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HOW TO... TRAINING COACHES


During training, would-be coaches need to experience and learn how to develop an inclusive, safe, honest learning space, and a growth belief towards mathematics, understanding that mathematical learning can develop from where the individual is. They also need to be able to identify emotional responses to mathematical challenges, and develop agentic behaviour (such as highlighting words that are not understood and looking them up). Training inevitably involves developing personal mathematical resilience by doing some mathematics, starting from what is understood, and building from there. As the GZM is adopted, trainees acknowledge feelings and then engage strategies to dissipate them. Traditionally, a coach will support,


respect, listen, be compassionate, validate, model resiliency, and refrain from judging, thus enabling learners to feel safe, taking risks to grow their capability. It makes a great difference experiencing not being abandoned by peers working on a mathematical task. Reassured that it’s like going on a mountain trek rather than being in a race, learners can share responsibility for keeping each other safe when embarking on mathematical challenges. Trainees can learn how to make learners feel comfortable when making mistakes and experience that ‘got it!’ feeling of significant achievement. Coaches help manage the negative


affective aspects of learning maths that are prevalent. They can help provide time for students to think and reason, along with the idea that everyone can succeed. And they can help establish feelings of ownership, of ‘I did that’, and behaviours that lead to increased success.


Sue Johnston-Wilder is associate professor of mathematics education in the Centre for Education Studies at the University of Warwick.


...JUDGE THE QUALITY OF EVIDENCE


By Andrew Morris “It’s all evidence-based” is an increasingly common mantra and, at face value, a welcome trend. But do the claims always stand up? It is fashionable now for TV news, radio debates and government


initiatives to lace their pronouncements with this reassuring phrase. The problem is that interests remain: commercial, political and


lobbyist. In a competitive media world, companies, parties and organisations now use evidence claims to attract attention. There are countless ways to dress up research results to add unjustifiable weight to a weak claim. Single studies can be cherry-picked, even though they diverge from the general trend of results. Conclusions from some studies might fail to disclose their limitations. Graphical information can be manipulated to emphasise favourable trends. Such distortions can have serious effects in fields such as medicine, environmental science and civil engineering. In education they can also prove damaging, as the consequences of selective education, for example, show. Fortunately a new tool from the Coalition for Evidence-Based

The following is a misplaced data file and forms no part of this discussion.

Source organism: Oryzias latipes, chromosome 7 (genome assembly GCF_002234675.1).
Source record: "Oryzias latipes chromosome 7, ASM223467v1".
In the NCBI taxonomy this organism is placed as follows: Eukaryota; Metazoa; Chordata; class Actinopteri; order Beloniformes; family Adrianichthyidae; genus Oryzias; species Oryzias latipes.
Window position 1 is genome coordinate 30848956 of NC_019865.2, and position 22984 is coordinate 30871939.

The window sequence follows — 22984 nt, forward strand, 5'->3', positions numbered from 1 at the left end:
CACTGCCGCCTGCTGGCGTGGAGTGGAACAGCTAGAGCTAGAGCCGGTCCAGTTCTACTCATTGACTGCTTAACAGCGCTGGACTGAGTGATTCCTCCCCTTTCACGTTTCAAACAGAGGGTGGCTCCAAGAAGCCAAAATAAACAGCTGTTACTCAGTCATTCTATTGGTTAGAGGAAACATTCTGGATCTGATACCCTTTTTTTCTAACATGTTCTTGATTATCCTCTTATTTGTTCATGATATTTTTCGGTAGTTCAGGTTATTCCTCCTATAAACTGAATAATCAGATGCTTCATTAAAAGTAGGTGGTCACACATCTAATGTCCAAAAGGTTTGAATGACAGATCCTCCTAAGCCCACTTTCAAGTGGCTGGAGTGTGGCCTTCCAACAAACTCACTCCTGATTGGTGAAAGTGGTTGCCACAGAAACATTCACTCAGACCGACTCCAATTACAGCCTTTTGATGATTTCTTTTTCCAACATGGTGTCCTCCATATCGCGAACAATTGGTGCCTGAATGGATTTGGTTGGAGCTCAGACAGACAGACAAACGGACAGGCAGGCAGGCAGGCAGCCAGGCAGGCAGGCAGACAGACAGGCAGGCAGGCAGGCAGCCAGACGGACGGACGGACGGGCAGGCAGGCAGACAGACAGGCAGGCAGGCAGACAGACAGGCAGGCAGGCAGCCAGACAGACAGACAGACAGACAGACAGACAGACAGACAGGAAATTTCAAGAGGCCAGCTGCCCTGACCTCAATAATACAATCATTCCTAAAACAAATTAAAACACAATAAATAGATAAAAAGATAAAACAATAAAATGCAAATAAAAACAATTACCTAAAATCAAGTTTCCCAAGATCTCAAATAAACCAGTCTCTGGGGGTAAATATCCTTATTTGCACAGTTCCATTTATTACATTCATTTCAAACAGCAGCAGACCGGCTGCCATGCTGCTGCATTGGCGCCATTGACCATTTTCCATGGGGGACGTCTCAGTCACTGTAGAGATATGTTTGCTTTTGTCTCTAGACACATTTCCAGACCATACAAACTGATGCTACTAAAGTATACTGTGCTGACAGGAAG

Andrew Morris is an honorary senior lecturer at the UCL Institute of Education and a member of the national planning group of the Learning and Skills Research Network. Andrew is president of the education section of the British Science Association. Contact Andrew at: a.j.morris@ucl. ac.uk


Education (CEBE) aims to help practitioners, leaders and the general public combat this tendency. A website, ‘Assessing Claims in Education’, offers advice on how to judge a claim, using some 40 nuggets of information. Is correlation masquerading as causation? Are comparisons fair? Are results transferable? What do confidence intervals and statistical significance tell us? The website is part of a broad international initiative, launched in healthcare and now spanning fields as diverse as agriculture, environment and social welfare. Many aspects of bad evidence claims are common to all fields, so experience elsewhere has enabled the CEBE team to adapt a large body of evidence about evidence for the benefit of education. The tool has been designed for use in professional development sessions as well as for the individual. It is useful for curriculum leaders as well as research champions. The team is keen to refine the tool in response to user feedback, so please let us have your views.


REFERENCES


Research and Innovation, Seville, Spain, 16-18 Nov 2017, Published in ICERI2017 Proceedings, http://wrap.warwick.ac.uk/95263/


• Assessing Claims in Education https://thatsaclaim.org/educational/ • Email a.j.morris@ucl.ac.uk


• Visit CEBE at https://cebenetwork.org/


inTUITION ISSUE 38 • WINTER 2019 21


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